Research Grants


CTG's research agenda is designed to produce and disseminate new knowledge about how information resources and strategies can be used to foster innovation and enhance the quality and coordination of public services.

Our research projects focus on significant questions in organizational studies, information science, public policy, and managerial practice. Our approach brings together researchers from different disciplines to study problems from multiple perspectives. The results of our work contribute to the scientific literature as well as support government professionals and contribute to IT innovation in government.

Our principal investigators, professional research staff, academic partners, and graduate students come from public administration, political science, education, information science, communication, management, computer science, criminal justice, and sociology. For faculty and research staff, these projects provide rich data and research venues for studying contemporary public problems and organizational settings. For students, the projects offer opportunities to develop research skills as well as a wealth of data for theses and dissertations in these fields of study.

Project sponsors include the National Science Foundation, the National Historical Publications and Records Commission, and the US Department of Justice. The projects they fund generate a growing knowledge base that contributes to advances in both research and practice.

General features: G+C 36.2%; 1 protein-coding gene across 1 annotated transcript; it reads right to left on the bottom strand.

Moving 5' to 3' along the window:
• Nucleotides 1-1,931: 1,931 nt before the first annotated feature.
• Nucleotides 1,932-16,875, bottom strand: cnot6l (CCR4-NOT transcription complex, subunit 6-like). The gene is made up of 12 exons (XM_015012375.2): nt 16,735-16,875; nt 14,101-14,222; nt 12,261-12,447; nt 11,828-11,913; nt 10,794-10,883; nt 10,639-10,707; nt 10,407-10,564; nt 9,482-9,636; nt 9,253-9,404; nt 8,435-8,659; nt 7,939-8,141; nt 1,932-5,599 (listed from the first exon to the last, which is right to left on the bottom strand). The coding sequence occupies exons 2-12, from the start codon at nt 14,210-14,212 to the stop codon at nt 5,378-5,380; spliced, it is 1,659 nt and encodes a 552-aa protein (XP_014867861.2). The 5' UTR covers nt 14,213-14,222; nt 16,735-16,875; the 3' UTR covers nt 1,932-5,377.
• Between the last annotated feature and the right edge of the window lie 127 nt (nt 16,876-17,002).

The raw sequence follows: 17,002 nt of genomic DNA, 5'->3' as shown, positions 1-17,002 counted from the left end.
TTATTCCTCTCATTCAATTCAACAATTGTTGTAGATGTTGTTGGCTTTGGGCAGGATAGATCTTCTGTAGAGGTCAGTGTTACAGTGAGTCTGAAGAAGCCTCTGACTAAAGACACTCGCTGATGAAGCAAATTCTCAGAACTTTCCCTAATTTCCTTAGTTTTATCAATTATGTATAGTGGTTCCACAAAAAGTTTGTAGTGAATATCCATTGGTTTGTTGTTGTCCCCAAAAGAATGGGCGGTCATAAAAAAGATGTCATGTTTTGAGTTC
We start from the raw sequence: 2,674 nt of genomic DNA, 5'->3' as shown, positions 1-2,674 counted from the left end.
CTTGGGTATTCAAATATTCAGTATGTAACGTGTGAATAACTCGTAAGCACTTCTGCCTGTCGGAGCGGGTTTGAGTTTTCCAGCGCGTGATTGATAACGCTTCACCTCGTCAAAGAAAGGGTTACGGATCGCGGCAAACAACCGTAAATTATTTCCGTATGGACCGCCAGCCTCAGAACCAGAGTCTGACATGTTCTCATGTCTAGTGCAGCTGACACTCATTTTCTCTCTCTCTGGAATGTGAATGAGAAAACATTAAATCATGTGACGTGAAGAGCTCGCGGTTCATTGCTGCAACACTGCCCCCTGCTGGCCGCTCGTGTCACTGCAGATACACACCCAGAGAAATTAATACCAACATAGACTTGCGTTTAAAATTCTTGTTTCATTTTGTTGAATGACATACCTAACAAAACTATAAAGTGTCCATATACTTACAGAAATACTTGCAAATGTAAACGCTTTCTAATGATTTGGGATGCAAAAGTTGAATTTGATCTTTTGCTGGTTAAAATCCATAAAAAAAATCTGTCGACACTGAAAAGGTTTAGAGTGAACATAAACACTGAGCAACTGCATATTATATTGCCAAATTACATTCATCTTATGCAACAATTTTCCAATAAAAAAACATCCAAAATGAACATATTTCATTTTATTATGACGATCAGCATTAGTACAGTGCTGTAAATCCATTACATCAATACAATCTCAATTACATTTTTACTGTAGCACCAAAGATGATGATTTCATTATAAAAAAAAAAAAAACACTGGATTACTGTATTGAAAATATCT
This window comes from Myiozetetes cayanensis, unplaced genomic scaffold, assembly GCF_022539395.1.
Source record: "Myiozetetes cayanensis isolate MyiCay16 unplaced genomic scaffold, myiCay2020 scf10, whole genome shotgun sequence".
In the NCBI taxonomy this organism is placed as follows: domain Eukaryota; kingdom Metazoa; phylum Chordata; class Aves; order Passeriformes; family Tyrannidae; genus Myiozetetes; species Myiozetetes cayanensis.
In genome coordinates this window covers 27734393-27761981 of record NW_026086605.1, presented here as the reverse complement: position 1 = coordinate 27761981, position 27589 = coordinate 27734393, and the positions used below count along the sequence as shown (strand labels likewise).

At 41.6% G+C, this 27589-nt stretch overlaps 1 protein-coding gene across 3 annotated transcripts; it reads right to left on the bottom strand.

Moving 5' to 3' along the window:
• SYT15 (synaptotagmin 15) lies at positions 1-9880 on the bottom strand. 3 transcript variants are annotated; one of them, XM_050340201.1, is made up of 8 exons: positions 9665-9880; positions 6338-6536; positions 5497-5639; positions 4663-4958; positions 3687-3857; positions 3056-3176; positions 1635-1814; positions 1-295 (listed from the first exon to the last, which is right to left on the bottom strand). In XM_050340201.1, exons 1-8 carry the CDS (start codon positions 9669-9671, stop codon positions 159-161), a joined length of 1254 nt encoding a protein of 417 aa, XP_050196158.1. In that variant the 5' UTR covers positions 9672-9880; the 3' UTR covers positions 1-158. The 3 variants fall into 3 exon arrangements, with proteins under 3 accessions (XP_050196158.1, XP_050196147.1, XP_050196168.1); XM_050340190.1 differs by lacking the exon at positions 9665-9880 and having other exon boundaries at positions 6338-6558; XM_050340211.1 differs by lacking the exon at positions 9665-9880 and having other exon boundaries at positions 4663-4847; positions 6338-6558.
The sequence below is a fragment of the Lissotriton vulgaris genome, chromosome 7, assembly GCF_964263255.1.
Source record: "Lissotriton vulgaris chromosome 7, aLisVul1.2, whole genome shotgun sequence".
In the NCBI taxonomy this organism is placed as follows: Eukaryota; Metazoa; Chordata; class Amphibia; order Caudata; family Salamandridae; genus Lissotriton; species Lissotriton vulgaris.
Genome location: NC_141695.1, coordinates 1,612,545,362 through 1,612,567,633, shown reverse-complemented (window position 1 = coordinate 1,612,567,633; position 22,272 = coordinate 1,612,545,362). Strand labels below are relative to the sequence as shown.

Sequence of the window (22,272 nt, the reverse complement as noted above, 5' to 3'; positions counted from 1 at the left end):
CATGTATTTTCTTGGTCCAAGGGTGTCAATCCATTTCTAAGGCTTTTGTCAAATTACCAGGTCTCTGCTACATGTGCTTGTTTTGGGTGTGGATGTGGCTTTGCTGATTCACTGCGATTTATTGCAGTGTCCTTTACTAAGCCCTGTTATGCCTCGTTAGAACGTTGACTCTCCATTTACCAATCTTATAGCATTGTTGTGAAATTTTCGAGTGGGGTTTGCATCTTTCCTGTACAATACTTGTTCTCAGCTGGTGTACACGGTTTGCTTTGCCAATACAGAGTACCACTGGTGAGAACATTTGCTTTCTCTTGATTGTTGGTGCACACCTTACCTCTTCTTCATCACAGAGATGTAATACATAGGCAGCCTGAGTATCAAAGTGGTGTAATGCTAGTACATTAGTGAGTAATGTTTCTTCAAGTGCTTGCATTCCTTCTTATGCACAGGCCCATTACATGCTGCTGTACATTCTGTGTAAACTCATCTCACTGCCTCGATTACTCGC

Building a Sustainable International Digital Government Research Community is a four-year effort to develop a sustainable global community of practice among digital government researchers and research sponsors. This project is sponsored by a $1 million grant from the US National Science Foundation Digital Government Research Program.

Public ROI – Advancing Return on Investment Analysis for Government IT is a project is to develop new methods for defining, measuring, and communicating public returns from information technology (IT) investments in the government sector and to offer government officials recommendations for using these methods in planning and decision making. This project is funded by a $300,000 grant from SAP.

Library of Congress Collaboration for Preservation of State Government Digital Information is a project to assist the Library of Congress in working with U.S. states and territories to form collaborative arrangements and develop strategies for preservation of significant state and local government information in digital form. This project is funded through an $800,000 grant from the National Science Foundation.

Exploring the Feasibility of A Digital Government Journal is a project that explored the need for and feasibility of a new journal dedicated to digital government research. The project received $60,000 from the National Science Foundation's Small Grants for Exploratory Research Program.